Among the ancient poets the Bible’s King David ranks as a personal favourite. He might not have quite the rhythm and mysticism of Rumi, but since I know neither Persian nor Hebrew a comparison is probably unfair.
In any case, I prefer the old Afrikaans versions to any English translations, King James Bible included. But take this as an example, from Psalm 139:
O LORD, thou hast searched me, and known me.
Thou knowest my downsitting and mine uprising, thou understandest my thought afar off.
Thou compassest my path and my lying down, and art acquainted with all my ways…
If I take the wings of the morning, and dwell in the uttermost parts of the sea;
Even there shall thy hand lead me, and thy right hand shall hold me.
If I say, Surely the darkness shall cover me; even the night shall be light about me…
I will praise thee; for I am fearfully and wonderfully made: marvellous are thy works; and that my soul knoweth right well…
Search me, O God, and know my heart: try me, and know my thoughts:
And see if there be any wicked way in me, and lead me in the way everlasting.
(HERE, U deurgrond en ken my.
U ken my sit en my opstaan; U verstaan van ver my gedagte.
U deurvors my gaan en my lê, en U is met al my weë goed bekend…
Neem ek die vleuels van die dageraad, gaan ek by die uiteinde van die see woon,
ook daar sou u hand my lei en u regterhand my vashou.
En as ek sê: Mag tog net die duisternis my oorval en die lig nag wees tot my beskutting,
dan is selfs die duisternis vir U nie donker nie, en die nag gee lig soos die dag, die duisternis is soos die lig…
Ek loof U, omdat ek so vreeslik wonderbaar is; wonderbaar is u werke! En my siel weet dit alte goed…
Deurgrond my, o God, en ken my hart; toets my en ken my gedagtes;
en kyk of daar by my ‘n weg is van smart, en lei my op die ewige weg!
Ou Afrikaanse Vertaling 1933)
Besides his poetry and psalms, there is another side to this shepherd king that appeals to me – his near-arrogant disregard for the accepted standards of the time. I do not mean his adultery or murder plans, of course, or his ambition to build a marvelous temple. What I really like about David is his barefoot attitude to life.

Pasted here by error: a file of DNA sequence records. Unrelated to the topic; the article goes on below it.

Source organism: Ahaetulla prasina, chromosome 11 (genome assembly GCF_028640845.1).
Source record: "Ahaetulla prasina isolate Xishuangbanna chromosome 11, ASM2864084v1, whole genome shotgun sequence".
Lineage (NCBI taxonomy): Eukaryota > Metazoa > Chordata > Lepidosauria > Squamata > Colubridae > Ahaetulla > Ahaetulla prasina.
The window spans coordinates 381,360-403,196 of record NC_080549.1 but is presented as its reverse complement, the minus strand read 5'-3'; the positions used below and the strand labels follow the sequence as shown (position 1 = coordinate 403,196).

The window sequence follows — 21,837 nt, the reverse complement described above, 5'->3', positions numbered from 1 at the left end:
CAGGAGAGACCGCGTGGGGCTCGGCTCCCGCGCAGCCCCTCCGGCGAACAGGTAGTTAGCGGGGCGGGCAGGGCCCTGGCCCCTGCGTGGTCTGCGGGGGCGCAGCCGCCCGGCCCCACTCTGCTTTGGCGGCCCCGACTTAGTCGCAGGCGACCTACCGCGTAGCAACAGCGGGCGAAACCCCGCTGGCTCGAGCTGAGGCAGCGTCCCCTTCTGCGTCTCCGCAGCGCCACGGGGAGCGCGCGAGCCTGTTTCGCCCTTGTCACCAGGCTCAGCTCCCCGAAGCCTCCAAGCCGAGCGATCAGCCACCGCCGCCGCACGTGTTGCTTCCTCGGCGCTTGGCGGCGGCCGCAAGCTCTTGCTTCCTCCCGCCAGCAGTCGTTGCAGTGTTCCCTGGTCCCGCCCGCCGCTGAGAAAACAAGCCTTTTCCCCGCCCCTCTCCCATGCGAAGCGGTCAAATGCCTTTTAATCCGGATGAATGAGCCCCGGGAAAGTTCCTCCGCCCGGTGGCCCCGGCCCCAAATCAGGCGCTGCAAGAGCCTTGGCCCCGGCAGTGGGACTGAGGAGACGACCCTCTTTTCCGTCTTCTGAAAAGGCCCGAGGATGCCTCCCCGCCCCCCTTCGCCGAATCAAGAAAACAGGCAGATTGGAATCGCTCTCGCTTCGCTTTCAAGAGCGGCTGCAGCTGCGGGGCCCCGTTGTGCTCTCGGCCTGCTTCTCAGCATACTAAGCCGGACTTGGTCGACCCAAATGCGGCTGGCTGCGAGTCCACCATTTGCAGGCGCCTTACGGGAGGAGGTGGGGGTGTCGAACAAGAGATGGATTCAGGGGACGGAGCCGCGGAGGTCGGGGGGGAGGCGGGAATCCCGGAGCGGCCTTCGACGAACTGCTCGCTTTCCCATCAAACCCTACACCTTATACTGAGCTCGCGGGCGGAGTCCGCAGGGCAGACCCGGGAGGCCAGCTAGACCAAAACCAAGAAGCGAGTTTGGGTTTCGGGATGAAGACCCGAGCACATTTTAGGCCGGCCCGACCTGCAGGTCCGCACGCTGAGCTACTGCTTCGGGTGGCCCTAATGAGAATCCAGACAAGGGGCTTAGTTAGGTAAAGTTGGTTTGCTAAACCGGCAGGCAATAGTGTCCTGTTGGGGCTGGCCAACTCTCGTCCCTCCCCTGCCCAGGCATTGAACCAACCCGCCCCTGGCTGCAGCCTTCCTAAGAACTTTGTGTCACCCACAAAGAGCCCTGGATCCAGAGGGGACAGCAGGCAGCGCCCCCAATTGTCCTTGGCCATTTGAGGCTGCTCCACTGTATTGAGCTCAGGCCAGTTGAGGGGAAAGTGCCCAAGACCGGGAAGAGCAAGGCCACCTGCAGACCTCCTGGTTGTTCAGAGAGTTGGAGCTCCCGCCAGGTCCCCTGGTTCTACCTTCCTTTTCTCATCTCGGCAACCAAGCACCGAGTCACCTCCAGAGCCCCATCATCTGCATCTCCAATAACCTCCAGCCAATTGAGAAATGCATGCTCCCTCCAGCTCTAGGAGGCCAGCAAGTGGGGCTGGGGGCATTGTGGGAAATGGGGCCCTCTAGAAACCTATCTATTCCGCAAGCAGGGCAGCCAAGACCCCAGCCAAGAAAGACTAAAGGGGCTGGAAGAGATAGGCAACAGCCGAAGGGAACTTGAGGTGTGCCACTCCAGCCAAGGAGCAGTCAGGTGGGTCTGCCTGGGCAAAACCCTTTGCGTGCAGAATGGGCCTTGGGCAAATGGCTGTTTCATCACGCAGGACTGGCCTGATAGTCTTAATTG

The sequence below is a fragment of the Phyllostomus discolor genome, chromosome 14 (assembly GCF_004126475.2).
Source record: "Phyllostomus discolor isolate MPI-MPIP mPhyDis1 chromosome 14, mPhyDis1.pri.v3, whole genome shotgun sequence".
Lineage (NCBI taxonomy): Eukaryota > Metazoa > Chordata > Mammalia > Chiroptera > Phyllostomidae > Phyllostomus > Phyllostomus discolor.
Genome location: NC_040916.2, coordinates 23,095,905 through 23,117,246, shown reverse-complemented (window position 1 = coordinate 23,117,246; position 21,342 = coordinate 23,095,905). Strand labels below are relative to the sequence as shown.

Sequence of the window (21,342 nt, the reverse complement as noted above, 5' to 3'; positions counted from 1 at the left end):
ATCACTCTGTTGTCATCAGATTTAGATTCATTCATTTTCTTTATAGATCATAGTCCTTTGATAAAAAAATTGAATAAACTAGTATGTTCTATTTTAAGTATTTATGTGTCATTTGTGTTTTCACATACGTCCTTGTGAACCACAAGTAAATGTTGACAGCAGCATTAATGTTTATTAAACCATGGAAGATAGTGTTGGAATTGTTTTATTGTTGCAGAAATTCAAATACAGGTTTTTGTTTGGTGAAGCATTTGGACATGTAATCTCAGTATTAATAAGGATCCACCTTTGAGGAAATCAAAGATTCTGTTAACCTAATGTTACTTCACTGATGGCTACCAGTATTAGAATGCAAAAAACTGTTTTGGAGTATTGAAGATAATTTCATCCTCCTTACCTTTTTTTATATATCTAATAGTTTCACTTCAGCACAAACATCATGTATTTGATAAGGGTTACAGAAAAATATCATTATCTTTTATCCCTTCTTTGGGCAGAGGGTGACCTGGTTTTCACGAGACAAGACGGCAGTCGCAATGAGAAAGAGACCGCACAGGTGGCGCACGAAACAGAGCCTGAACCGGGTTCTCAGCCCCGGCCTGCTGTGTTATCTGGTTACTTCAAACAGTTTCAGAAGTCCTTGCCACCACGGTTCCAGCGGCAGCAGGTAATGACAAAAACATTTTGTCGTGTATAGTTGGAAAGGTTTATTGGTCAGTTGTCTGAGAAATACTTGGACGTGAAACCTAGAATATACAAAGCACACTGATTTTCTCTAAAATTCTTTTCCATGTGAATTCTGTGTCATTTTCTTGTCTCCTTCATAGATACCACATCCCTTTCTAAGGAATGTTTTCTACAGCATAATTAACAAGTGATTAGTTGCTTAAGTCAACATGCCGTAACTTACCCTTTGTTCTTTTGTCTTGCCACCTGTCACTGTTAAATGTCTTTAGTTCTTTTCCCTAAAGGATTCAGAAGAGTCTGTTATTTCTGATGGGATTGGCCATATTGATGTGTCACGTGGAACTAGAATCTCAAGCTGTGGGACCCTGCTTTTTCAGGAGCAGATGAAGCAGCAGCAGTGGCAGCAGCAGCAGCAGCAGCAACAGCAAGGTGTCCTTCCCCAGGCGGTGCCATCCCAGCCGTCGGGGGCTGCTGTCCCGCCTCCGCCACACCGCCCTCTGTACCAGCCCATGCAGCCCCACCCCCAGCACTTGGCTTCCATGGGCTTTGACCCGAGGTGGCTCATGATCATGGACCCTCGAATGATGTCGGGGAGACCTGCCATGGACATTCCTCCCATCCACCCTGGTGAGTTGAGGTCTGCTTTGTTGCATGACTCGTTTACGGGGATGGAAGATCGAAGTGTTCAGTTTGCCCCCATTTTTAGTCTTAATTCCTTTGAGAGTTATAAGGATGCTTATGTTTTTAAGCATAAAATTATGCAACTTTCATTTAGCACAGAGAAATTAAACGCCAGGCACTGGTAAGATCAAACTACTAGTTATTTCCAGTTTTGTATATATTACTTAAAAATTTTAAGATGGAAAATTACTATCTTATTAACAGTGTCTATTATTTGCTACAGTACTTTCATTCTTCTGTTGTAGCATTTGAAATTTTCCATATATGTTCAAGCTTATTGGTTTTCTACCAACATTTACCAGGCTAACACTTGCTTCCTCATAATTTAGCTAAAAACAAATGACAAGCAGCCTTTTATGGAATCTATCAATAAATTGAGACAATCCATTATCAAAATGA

Still only a shepherd boy, he is faced with the prospect of single combat with the Philistine giant Goliath. King Saul arms David with his own armour, which includes a bronze helmet, a coat of mail and a sword. But David is not used to such encumbrances, so he throws them off. He takes instead only his staff, a slingshot and five pebbles from the stream. And proceeds to kill the giant.
Later in his life, now a respected and feared warrior and king, David dances “with all his might” before the ark of the Lord, clad only in a loincloth.
Maybe this feeling of kinship with David stems from a childhood of running around barefoot, swimming naked in the mountain streams, riding a horse bareback or standing on the back of a truck with the wind in your hair. It was a life unfettered by rules and regulations or health and safety laws.
These days I often feel like David in Saul’s armour and I bet it looks like this:
It would be easy and satisfying to make a wild assumption about poetry (art) thriving in an atmosphere unencumbered by human and social laws. But it would be far from the truth. Many great works of art were completed in, even inspired by, situations of constriction, imprisonment or fear of retribution (Neruda, Solzhenitsyn, Breyten Breytenbach, Paul Klee, to name but a few).
Exterior circumstances, whether free or restrictive, can never keep a good poem down. It is the soul alone that needs to be free.